The liability of an insurer need not be ironclad in order for it to settle a claim without a subsequent finding that the payment to the insured was voluntary. Agricultural Ins. Co. v. Smith, 262 Cal. App. 2d 772, 778-79, 69 Cal. Rptr. 50, 55 (1968). A payment is not voluntary if it is made with a reasonable or good faith belief in an obligation or personal interest in making that payment.6 73 Am.Jur.2d Subrogation Sec. 25 (1974); Commercial Union Ins. Co. v. Postin, 610 P.2d 984, 989-91 (Wyo.1980). Therefore, evidence that the agent did not in fact have the authority to bind Federal is not sufficient to support a finding that Federal paid the Weirs voluntarily. Whirlpool must introduce evidence that Federal did not have a reasonable or good faith belief in an obligation or personal interest in making the payment in order for Whirlpool to establish that the payment was not made voluntarily. If no such evidence is presented, a jury instruction on voluntariness is inappropriate.
Whirlpool argues that evidence of the circumstances surrounding the payment made by Federal to the Weirs demonstrates Federal's lack of good faith and that the district judge erred in excluding it. Whirlpool contends that because Federal did not make a payment until after the Weirs filed suit against Federal to collect the amount of the double policy and additional damages for bad faith, the payment was made in bad faith and therefore was voluntary. The district judge excluded the evidence of the circumstances surrounding the payment, ruling that its relevance was outweighed by its prejudicial value under Fed.R.Evid. 403.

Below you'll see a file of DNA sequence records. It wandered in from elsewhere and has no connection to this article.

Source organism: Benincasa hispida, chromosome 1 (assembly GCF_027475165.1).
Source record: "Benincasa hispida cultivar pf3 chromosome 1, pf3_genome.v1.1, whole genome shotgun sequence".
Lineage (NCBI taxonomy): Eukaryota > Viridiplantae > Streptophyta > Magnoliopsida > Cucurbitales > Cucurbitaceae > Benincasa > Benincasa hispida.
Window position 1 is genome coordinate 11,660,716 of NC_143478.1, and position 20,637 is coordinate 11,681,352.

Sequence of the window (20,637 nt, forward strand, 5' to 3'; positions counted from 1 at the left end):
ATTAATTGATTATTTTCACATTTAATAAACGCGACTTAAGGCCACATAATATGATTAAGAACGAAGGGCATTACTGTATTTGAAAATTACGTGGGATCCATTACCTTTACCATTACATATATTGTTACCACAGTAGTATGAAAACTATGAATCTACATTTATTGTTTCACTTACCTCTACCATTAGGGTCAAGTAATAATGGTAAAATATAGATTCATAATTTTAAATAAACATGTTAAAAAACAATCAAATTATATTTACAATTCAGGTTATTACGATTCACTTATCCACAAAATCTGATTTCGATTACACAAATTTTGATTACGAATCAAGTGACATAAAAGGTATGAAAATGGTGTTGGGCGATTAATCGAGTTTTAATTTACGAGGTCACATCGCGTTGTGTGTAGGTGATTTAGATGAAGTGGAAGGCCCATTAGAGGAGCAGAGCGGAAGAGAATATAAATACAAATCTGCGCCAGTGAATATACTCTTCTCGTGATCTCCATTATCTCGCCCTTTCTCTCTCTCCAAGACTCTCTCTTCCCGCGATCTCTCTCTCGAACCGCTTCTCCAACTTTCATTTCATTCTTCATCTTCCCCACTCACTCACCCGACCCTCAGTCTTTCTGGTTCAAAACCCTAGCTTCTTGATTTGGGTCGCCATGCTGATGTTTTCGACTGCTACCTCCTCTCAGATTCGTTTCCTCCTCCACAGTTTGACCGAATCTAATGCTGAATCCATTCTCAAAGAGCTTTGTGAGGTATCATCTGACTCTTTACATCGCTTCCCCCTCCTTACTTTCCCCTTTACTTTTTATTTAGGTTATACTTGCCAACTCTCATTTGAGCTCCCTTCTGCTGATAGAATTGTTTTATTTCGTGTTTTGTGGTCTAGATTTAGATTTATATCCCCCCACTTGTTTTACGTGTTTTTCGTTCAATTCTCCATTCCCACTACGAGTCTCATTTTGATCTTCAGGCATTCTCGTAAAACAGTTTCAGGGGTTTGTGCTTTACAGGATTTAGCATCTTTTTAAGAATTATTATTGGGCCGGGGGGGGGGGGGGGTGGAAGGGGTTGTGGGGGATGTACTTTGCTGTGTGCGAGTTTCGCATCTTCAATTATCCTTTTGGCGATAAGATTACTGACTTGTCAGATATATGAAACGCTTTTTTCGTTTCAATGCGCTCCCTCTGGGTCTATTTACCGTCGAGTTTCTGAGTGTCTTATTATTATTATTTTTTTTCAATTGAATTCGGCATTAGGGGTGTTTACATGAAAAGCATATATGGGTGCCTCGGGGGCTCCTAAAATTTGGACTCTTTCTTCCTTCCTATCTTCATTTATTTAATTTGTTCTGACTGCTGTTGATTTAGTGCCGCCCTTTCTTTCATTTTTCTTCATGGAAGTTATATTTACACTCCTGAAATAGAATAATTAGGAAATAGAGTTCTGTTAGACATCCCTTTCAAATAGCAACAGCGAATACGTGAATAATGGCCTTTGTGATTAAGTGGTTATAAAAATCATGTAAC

Rule 403 provides that relevant evidence "may be excluded if its probative value is substantially outweighed by the danger of unfair prejudice." The prejudicial effect of allowing a jury to hear of the circumstances surrounding the settlement of a claim was one of the concerns that motivated the drafters of the Federal Rules of Evidence to absolutely prohibit the use of evidence of a settlement to prove liability or the amount of a claim. Fed.R.Evid. 408. Although Rule 408 does not prohibit the admission of evidence of the circumstances surrounding a settlement to prove something other than liability--such as voluntariness--many of the same concerns about prejudice and deterrence to settlements exist regardless of the purpose for which the evidence is offered.